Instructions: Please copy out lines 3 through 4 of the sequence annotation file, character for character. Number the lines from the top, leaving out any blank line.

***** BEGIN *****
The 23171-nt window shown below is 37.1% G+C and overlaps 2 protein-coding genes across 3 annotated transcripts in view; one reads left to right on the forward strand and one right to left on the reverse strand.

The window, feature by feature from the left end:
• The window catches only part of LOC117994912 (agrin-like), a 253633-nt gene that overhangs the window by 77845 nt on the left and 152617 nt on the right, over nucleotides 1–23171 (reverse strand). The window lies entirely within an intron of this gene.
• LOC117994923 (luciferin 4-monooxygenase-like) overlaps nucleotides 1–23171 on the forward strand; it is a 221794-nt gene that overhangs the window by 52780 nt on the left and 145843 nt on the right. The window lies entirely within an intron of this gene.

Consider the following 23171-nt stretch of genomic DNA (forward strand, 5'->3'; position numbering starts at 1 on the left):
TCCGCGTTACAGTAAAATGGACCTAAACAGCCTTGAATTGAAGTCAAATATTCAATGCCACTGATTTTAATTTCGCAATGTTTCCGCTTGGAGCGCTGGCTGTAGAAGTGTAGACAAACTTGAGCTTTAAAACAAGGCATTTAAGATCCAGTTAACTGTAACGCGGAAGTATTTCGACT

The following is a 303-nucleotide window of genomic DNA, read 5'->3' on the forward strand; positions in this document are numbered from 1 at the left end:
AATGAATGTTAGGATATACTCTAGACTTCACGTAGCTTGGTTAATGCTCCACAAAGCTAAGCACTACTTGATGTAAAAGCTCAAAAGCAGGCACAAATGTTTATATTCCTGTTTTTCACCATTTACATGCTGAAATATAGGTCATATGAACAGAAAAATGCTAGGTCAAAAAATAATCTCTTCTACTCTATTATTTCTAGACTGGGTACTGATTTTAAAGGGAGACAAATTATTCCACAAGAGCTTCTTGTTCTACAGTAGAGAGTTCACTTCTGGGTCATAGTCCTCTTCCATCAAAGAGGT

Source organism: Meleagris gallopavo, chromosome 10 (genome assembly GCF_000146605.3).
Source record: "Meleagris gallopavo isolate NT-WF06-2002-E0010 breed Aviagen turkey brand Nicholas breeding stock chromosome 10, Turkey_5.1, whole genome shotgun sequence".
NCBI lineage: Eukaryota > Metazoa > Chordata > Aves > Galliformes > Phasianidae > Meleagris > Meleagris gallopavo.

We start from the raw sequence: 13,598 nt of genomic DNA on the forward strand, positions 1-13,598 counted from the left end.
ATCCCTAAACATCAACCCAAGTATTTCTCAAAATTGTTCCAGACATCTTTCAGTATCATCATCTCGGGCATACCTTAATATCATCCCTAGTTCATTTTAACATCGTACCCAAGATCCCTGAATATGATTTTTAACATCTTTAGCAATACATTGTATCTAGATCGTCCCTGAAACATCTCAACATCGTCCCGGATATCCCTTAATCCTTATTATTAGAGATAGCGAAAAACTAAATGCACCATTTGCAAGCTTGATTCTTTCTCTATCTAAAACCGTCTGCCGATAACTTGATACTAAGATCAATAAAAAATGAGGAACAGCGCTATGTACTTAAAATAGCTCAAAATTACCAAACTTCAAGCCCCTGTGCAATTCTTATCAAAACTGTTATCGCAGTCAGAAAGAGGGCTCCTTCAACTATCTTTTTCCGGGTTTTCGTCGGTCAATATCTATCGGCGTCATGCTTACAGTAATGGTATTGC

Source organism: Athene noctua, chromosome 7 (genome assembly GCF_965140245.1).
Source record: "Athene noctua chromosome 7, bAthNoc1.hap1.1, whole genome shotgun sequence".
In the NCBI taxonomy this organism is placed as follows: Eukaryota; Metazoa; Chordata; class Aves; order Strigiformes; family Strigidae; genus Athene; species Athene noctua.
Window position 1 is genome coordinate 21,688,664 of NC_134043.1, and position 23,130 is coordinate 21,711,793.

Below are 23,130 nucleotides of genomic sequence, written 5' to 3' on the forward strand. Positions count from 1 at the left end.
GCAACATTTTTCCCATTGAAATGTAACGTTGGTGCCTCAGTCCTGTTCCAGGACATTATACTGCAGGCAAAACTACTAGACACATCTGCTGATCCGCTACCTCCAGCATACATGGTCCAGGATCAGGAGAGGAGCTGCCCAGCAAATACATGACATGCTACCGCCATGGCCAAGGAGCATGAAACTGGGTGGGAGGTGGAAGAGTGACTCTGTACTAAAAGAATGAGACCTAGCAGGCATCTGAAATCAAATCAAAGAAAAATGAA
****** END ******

• The window catches only part of LOC117994912 (agrin-like), a 253633-nt gene that overhangs the window by 77845 nt on the left and 152617 nt on the right, over nucleotides 1–23171 (reverse strand). The window lies entirely within an intron of this gene.
• LOC117994923 (luciferin 4-monooxygenase-like) overlaps nucleotides 1–23171 on the forward strand; it is a 221794-nt gene that overhangs the window by 52780 nt on the left and 145843 nt on the right. The window lies entirely within an intron of this gene.